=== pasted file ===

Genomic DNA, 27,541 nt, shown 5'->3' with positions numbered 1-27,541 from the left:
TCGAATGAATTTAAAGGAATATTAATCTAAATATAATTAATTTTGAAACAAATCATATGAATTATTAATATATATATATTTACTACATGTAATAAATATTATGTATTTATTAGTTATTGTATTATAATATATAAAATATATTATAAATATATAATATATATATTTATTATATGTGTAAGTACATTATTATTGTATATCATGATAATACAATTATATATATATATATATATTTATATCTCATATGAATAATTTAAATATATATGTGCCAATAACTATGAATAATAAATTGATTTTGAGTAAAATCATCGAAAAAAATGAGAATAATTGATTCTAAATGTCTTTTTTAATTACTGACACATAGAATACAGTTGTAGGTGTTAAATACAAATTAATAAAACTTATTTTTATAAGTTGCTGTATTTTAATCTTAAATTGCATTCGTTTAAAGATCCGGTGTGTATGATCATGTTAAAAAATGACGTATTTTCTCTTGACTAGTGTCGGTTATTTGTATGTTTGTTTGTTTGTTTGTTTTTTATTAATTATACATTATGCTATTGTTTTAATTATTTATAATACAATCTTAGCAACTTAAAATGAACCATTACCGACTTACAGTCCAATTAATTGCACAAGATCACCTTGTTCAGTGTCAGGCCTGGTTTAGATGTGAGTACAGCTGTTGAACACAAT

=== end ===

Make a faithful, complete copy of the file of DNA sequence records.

Genomic DNA, 27,541 nt, shown 5'->3' with positions numbered 1-27,541 from the left:
TCGAATGAATTTAAAGGAATATTAATCTAAATATAATTAATTTTGAAACAAATCATATGAATTATTAATATATATATATTTACTACATGTAATAAATATTATGTATTTATTAGTTATTGTATTATAATATATAAAATATATTATAAATATATAATATATATATTTATTATATGTGTAAGTACATTATTATTGTATATCATGATAATACAATTATATATATATATATATATTTATATCTCATATGAATAATTTAAATATATATGTGCCAATAACTATGAATAATAAATTGATTTTGAGTAAAATCATCGAAAAAAATGAGAATAATTGATTCTAAATGTCTTTTTTAATTACTGACACATAGAATACAGTTGTAGGTGTTAAATACAAATTAATAAAACTTATTTTTATAAGTTGCTGTATTTTAATCTTAAATTGCATTCGTTTAAAGATCCGGTGTGTATGATCATGTTAAAAAATGACGTATTTTCTCTTGACTAGTGTCGGTTATTTGTATGTTTGTTTGTTTGTTTGTTTTTTATTAATTATACATTATGCTATTGTTTTAATTATTTATAATACAATCTTAGCAACTTAAAATGAACCATTACCGACTTACAGTCCAATTAATTGCACAAGATCACCTTGTTCAGTGTCAGGCCTGGTTTAGATGTGAGTACAGCTGTTGAACACAAT